New practices and ideas following the CVC have already revealed emergent synergies and trade-offs between different policy objectives, especially in the field of sustainability governance. Measures taken by individuals and states, such as social isolation and travel bans reduced air pollution and carbon emissions (EEA 2020) improved water quality(Brunton 2020), resulted in banning of wet markets, and the sale of certain species of wildlife associated with the pandemic (McCall 2020). The CVC however also affected financial markets, igniting an economic downturn and instigating massive stimulus and bailout packages (Baldwin and Weder di Mauro 2020). While economic measures taken by some governments in response to CVC relax environmental regulations (Milman and Holden 2020), environmental groups call for a green and just recovery1, and demand company bailouts to be made conditional on climate targets (Harrabin 2020). At the beginning of the pandemic, the United Nations (UN) has indefinitely postponed the Conference of the Parties (COPs) for biodiversity, oceans, and climate change. In other words, the economic, political, and environmental dimensions of sustainability governance are being shaken up; finding a new balance between different policy objectives – including synergies and trade-offs – will require careful negotiation.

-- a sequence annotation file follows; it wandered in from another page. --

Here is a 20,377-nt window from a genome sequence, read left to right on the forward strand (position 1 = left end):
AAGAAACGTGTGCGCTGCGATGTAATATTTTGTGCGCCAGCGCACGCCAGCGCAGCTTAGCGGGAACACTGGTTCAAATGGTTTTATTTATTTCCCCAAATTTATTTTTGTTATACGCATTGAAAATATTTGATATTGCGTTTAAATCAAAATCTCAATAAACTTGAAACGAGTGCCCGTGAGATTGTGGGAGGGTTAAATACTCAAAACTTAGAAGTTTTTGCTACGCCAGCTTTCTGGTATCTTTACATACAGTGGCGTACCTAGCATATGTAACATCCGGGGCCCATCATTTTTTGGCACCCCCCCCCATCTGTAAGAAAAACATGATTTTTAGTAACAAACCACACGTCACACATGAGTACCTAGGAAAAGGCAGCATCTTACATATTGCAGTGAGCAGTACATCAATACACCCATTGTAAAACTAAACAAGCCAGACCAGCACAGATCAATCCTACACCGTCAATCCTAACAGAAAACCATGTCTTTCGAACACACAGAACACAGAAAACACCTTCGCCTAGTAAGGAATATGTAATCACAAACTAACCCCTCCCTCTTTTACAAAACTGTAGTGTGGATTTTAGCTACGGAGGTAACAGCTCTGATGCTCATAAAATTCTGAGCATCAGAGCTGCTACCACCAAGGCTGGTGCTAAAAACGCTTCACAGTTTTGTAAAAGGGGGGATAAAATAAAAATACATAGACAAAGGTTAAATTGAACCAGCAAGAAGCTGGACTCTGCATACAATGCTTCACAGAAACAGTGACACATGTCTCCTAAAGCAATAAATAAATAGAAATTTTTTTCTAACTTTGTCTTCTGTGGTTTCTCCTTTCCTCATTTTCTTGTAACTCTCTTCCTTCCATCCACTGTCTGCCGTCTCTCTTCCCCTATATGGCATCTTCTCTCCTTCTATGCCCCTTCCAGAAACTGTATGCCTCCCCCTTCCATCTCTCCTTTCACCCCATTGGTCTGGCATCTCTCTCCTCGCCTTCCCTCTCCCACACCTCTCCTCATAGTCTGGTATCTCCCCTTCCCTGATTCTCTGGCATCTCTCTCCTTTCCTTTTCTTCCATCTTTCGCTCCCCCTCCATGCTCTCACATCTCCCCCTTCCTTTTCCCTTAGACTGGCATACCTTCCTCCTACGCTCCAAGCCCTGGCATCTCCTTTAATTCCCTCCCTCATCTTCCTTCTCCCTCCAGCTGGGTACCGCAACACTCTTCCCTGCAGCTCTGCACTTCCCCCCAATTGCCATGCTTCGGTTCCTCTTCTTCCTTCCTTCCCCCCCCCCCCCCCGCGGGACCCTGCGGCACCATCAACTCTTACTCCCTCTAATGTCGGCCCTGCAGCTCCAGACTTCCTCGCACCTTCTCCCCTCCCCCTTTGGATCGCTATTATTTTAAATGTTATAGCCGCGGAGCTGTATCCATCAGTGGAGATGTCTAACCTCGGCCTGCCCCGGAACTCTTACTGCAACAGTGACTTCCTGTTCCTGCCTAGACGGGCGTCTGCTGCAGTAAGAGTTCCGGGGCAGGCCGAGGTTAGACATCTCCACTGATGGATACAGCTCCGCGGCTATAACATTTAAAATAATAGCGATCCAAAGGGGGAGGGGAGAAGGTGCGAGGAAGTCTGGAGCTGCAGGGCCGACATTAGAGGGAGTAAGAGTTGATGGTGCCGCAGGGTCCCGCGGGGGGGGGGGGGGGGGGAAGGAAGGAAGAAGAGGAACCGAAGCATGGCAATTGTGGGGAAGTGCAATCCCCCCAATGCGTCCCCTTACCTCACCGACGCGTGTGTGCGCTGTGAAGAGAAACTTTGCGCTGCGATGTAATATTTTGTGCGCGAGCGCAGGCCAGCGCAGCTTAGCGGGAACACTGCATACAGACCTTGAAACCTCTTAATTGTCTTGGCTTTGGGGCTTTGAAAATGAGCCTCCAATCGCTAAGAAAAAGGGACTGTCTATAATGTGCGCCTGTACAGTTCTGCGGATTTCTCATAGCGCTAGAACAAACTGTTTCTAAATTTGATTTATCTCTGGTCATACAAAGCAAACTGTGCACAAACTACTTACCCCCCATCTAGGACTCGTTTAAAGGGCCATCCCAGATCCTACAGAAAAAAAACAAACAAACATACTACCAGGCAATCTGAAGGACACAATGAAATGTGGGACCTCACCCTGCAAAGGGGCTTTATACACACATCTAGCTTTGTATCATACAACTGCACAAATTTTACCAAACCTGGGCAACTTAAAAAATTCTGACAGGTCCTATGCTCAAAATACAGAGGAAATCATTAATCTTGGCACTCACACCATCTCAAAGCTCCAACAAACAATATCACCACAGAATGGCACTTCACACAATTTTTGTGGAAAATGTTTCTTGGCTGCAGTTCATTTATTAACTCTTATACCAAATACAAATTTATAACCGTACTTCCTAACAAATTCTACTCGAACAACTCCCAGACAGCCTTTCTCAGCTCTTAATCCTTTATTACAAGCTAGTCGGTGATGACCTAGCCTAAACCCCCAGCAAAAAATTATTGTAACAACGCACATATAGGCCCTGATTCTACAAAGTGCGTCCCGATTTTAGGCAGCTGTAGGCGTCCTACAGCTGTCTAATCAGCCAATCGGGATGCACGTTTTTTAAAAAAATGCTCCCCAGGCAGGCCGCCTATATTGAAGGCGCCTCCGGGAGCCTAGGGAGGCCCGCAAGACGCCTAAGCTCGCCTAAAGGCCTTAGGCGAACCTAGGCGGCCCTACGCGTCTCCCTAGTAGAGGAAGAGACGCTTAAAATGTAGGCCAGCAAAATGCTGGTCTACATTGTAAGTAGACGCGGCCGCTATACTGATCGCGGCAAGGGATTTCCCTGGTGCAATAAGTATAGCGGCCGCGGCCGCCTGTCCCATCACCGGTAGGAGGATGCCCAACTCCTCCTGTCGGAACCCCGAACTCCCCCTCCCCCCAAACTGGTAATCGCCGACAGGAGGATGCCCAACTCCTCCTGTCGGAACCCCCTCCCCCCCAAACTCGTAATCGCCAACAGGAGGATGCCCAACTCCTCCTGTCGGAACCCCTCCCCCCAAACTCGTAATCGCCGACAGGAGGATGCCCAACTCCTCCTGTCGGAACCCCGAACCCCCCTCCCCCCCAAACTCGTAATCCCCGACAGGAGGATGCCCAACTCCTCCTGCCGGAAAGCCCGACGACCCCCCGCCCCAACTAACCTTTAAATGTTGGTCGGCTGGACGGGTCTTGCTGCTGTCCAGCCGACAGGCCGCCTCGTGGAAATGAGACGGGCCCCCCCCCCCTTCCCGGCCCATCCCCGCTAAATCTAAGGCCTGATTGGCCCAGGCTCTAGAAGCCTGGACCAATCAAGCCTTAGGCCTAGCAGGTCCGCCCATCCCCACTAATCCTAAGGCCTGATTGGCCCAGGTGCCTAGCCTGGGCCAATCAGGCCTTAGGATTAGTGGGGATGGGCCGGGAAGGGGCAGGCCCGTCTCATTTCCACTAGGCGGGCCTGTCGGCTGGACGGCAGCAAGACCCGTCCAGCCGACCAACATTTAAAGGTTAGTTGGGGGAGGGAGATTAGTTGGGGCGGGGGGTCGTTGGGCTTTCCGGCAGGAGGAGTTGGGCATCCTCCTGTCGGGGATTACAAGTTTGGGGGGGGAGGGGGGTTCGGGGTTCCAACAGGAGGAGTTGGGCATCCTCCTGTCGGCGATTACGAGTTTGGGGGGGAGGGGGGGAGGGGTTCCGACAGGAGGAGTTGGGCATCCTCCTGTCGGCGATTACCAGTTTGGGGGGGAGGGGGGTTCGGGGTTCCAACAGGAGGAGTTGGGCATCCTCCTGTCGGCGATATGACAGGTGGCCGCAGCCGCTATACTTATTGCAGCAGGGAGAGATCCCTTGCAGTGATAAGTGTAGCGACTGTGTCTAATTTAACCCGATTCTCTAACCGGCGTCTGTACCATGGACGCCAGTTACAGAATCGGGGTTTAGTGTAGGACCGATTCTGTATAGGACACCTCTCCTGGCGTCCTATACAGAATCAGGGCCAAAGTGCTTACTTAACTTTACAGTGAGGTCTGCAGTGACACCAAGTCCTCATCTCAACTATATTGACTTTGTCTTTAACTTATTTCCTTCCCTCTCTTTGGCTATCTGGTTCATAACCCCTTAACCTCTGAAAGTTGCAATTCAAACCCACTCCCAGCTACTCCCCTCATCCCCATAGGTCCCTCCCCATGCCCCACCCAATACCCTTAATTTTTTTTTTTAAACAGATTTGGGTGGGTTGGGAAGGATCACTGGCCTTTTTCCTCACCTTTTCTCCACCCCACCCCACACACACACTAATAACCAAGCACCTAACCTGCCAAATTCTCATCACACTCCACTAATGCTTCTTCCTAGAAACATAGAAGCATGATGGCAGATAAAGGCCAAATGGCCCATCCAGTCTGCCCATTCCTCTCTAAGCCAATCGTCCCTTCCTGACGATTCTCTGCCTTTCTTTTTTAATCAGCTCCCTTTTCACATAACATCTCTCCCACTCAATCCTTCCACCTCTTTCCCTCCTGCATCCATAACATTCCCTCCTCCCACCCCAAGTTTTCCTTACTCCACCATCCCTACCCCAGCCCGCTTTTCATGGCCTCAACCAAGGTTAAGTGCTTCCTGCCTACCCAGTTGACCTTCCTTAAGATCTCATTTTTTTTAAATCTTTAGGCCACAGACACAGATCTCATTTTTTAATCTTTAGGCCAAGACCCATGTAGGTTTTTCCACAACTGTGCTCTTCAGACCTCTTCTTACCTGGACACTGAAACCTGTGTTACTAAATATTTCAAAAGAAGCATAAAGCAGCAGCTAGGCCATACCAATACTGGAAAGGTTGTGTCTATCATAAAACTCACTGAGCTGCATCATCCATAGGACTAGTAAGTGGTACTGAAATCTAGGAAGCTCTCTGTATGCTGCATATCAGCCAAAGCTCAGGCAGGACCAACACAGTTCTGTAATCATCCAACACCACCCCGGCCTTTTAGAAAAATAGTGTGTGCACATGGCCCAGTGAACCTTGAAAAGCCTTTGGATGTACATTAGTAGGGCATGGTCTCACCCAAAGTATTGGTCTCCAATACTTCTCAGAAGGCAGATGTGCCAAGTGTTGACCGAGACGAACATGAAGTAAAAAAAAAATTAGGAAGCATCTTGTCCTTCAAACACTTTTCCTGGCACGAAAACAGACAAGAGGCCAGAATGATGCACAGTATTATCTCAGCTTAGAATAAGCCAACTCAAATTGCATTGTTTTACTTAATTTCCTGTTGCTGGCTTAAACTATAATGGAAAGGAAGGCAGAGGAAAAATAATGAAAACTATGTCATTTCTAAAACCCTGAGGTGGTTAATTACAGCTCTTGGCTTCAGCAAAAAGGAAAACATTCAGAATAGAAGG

The global governance architecture currently in place to address and negotiate synergies and trade-offs in sustainability governance is the High Level Political Forum (HLPF), which works to achieve the 2030 Agenda for Sustainable Development. Culminating in the 17 Sustainable Development Goals (SDGs), the 2030 Agenda provides a multi-level, holistic approach to pressing global problems, including health. Starting in 2020, the UN’s 75th Anniversary, A Decade of Action was launched to implement the SDGs. In late March, all UN institutions were already reassessing their policy areas, re-framing SDGs in the context of the pandemic (United Nations 2020). CVC has arguably thrown progress towards the SDGs decades back (Muelemann 2020), and scholars (e.g. Chonan 2020) as well as practitioners such as former Secretary-General Ban Ki-Moon have called for economic responses to be subsumed by environmental concerns in future sustainability governance (Ban and Verkooijen 2020). The practices, discourses, and future imaginaries of sustainability governance are changing.